Bridging the gap between developers and operators

Bridging the gap between developers and operators

Robert Ericksen explains how Kyndryl can help businesses access the benefits of a DevOps approach

Alex Smith |

Traditionally, the relationship between developers and operators has been a fractious one.

While a development team is always looking to push forward new capabilities and releases to meet the demands of the market quickly, the operations department is aiming to ensure that solutions remain stable and available. While one side wants to ensure constant change, the other wants to stay the same. 

This natural conflict is what DevOps, a combination of practices and tools accompanied by a mindset shift, is designed to resolve. By bringing together the two sides of development and operations, a DevOps team aims to avoid bottlenecks that can reduce a client’s agility and responsiveness. 

“What we’re trying to do is to streamline that relationship,” says Robert Erickson, director of managed multi-cloud platform at Kyndryl. “DevOps is a culture of collaboration and communication that is applied consistently. Teams have the right tools and the right understanding of the process from the beginning, and the key is to make sure there’s visibility and traceability through the production pipeline.” 

As Eriksen explains, this mindset can be expanded even further to encompass the ever-pressing need to ensure organisation-wide security in what is known as DevSecOps. 

“DevSecOps takes the approach one step further by adding security” says Eriksen. “It’s about a change in mindset, infusing a security perspective throughout the pipeline. When we build user stories, for example, do they conform to security measures? Have we added the right security features in our coding? Once we’ve finished a release, are there any vulnerabilities we can learn from and fix in the next cycle? There’s tooling along the way, but it’s primarily a philosophy.” 

However, while DevOps and DevSecOps processes can be implemented very effectively at the scale of a small team, managing production across a large organisation can pose very different, more complex challenges. 

“DevOps starts with small teams of very passionate people,” says Ericksen. “But as you scale up from 13 people to 600 people globally across many different regions, you start to expose some problems. For example, a team with higher priority may block another team from using a resource, without the latter ever understanding why. If there’s ever any doubt about when something’s going to be available, then my customers are all going to question if they should move on to a competitor.” 

To help address the problems caused by trying to implement a DevOps approach at scale, Kyndryl has created a solution that facilitates better communication and collaboration. 

“Kyndryl built a solution called DevOps Intelligence, which is a set of tools and practices for DevOps and DevSecOps at scale,” says Ericksen. “They allow us to see across multiple pipelines and understand multiple impacts, so that leadership can have full visibility. Firstly, small teams can use a variety of tools, including Microsoft Teams, to communicate with each other in real time. Secondly, we gave them visibility through a DevOps Intelligence operating centre, which informs teams of problems in the pipelines so that they can be resolved.”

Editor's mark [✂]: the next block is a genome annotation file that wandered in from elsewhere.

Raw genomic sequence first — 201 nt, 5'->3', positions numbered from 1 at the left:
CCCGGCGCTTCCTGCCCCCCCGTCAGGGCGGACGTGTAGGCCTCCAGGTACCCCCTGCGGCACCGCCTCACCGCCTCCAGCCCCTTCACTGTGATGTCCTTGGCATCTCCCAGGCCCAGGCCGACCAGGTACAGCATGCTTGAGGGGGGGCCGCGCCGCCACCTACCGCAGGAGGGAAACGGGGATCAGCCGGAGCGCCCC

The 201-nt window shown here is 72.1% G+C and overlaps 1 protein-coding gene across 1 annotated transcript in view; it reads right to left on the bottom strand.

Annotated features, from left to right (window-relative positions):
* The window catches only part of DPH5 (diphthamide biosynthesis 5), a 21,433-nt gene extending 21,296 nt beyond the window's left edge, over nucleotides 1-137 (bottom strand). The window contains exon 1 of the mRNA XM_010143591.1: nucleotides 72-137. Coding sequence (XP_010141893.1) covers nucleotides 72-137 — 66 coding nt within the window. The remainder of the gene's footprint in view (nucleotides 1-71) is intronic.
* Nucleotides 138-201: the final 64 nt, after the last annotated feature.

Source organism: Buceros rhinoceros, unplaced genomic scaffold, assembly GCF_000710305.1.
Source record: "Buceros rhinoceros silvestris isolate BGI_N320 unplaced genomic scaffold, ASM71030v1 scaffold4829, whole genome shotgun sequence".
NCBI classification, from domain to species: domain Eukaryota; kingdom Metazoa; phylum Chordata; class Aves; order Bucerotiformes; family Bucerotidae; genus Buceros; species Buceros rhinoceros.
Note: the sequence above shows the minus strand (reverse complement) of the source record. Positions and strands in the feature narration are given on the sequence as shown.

Ericksen identifies four different approaches or ‘topologies’ that organisations can take in partnership with Kyndryl to achieve DevOps at scale. 

1. The shared operations topology. For organisations that don’t have a DevOps process, Kyndryl will provide an advisory set of capabilities to help understand and educate them on DevOps and DevSecOps processes.  

2. The DevOps-as-a-service topology. Customers that just require a team to implement DevOps can outsource that role to a dedicated team at Kyndryl, who will build a pipeline for handing productions on to operations. This allows the customer to begin the cultural shift required for DevOps by retraining all of their developers overnight. 

3. The advocacy topology. In this approach, the customer creates the DevOps team as a kernel. As they pass developments through the pipeline, their teams are being trained, so that they can gradually be expanded to absorb the existing development process. 

4. The site reliability engineering (SRE) topology. A DevOps pipeline is put in place, and the team is infused with SRE experience. By pairing up a developer who is great at user experience but knows nothing about software defined networks, for example, with an SRE engineer who can speak the language of a developer, businesses can create applications designed for those environments from its inception. 

“We ourselves went through a massive transformation, and have some tales from the trenches as we went through the process of implementing DevOps processes,” says Erickson. “We have a deep, intrinsic knowledge of how to help our customers go through that process too.”  

This article was originally published in the Summer 2022 issue of Technology Record. To get future issues delivered directly to your inbox, sign up for a free subscription.

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